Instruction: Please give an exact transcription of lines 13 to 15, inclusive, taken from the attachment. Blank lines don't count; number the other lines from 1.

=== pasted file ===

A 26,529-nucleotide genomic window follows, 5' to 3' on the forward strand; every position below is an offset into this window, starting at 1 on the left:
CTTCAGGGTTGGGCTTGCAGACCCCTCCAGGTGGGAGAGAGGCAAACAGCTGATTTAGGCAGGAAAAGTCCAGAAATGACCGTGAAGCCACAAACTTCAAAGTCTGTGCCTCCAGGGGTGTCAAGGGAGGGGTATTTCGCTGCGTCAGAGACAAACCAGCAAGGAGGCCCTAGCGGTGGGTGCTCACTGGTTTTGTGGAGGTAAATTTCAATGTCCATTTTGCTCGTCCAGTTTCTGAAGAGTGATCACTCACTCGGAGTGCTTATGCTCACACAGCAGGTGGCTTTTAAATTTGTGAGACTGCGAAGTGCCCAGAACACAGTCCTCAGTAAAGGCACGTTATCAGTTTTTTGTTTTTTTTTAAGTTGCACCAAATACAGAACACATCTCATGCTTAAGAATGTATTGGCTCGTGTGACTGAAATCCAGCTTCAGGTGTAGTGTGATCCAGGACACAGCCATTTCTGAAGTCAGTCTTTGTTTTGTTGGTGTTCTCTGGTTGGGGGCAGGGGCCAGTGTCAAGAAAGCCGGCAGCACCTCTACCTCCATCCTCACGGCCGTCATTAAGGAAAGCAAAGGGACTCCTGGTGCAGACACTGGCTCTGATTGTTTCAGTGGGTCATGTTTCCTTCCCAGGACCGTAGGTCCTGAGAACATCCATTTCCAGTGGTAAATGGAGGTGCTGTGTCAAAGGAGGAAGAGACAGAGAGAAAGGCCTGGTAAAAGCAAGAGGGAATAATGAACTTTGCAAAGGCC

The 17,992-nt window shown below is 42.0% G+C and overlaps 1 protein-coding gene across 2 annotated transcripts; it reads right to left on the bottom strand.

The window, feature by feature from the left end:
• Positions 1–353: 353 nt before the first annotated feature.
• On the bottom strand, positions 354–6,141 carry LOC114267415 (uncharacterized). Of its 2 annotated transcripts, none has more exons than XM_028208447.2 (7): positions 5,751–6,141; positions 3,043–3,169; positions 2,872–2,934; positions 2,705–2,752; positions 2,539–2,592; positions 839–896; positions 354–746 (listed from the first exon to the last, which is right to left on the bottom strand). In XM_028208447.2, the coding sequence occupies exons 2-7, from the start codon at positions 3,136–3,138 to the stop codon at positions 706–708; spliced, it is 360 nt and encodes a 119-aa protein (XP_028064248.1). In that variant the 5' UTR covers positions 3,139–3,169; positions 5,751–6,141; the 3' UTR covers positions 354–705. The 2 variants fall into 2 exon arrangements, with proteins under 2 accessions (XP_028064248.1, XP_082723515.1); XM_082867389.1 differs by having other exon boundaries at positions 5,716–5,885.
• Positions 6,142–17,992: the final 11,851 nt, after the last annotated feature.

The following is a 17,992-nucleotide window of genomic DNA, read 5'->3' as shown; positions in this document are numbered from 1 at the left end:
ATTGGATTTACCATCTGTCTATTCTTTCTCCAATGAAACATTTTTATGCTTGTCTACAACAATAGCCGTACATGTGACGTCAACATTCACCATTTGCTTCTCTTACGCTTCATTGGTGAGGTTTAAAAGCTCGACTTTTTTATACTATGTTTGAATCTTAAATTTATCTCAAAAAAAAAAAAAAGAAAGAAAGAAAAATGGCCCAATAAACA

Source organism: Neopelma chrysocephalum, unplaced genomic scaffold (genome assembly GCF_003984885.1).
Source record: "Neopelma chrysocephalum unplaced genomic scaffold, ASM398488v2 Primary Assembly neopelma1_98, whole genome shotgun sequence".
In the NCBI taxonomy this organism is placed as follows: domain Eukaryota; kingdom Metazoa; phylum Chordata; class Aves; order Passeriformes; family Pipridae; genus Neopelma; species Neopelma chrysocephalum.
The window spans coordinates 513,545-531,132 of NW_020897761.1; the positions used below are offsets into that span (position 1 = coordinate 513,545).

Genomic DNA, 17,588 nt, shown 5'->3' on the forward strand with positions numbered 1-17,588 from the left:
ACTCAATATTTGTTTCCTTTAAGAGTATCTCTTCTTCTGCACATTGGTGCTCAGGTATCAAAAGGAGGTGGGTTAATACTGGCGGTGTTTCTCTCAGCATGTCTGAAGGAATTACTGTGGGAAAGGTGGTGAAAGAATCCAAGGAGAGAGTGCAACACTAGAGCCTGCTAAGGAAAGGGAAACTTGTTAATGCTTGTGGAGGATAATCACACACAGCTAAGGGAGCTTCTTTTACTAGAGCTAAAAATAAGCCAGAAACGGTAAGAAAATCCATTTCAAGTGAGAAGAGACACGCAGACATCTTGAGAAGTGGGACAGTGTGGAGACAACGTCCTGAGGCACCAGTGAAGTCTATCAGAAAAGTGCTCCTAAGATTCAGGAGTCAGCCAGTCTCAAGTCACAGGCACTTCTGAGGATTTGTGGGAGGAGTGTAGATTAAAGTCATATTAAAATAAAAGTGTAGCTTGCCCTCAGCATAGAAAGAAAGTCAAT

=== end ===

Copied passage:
The window spans coordinates 513,545-531,132 of NW_020897761.1; the positions used below are offsets into that span (position 1 = coordinate 513,545).

Genomic DNA, 17,588 nt, shown 5'->3' on the forward strand with positions numbered 1-17,588 from the left:
ACTCAATATTTGTTTCCTTTAAGAGTATCTCTTCTTCTGCACATTGGTGCTCAGGTATCAAAAGGAGGTGGGTTAATACTGGCGGTGTTTCTCTCAGCATGTCTGAAGGAATTACTGTGGGAAAGGTGGTGAAAGAATCCAAGGAGAGAGTGCAACACTAGAGCCTGCTAAGGAAAGGGAAACTTGTTAATGCTTGTGGAGGATAATCACACACAGCTAAGGGAGCTTCTTTTACTAGAGCTAAAAATAAGCCAGAAACGGTAAGAAAATCCATTTCAAGTGAGAAGAGACACGCAGACATCTTGAGAAGTGGGACAGTGTGGAGACAACGTCCTGAGGCACCAGTGAAGTCTATCAGAAAAGTGCTCCTAAGATTCAGGAGTCAGCCAGTCTCAAGTCACAGGCACTTCTGAGGATTTGTGGGAGGAGTGTAGATTAAAGTCATATTAAAATAAAAGTGTAGCTTGCCCTCAGCATAGAAAGAAAGTCAAT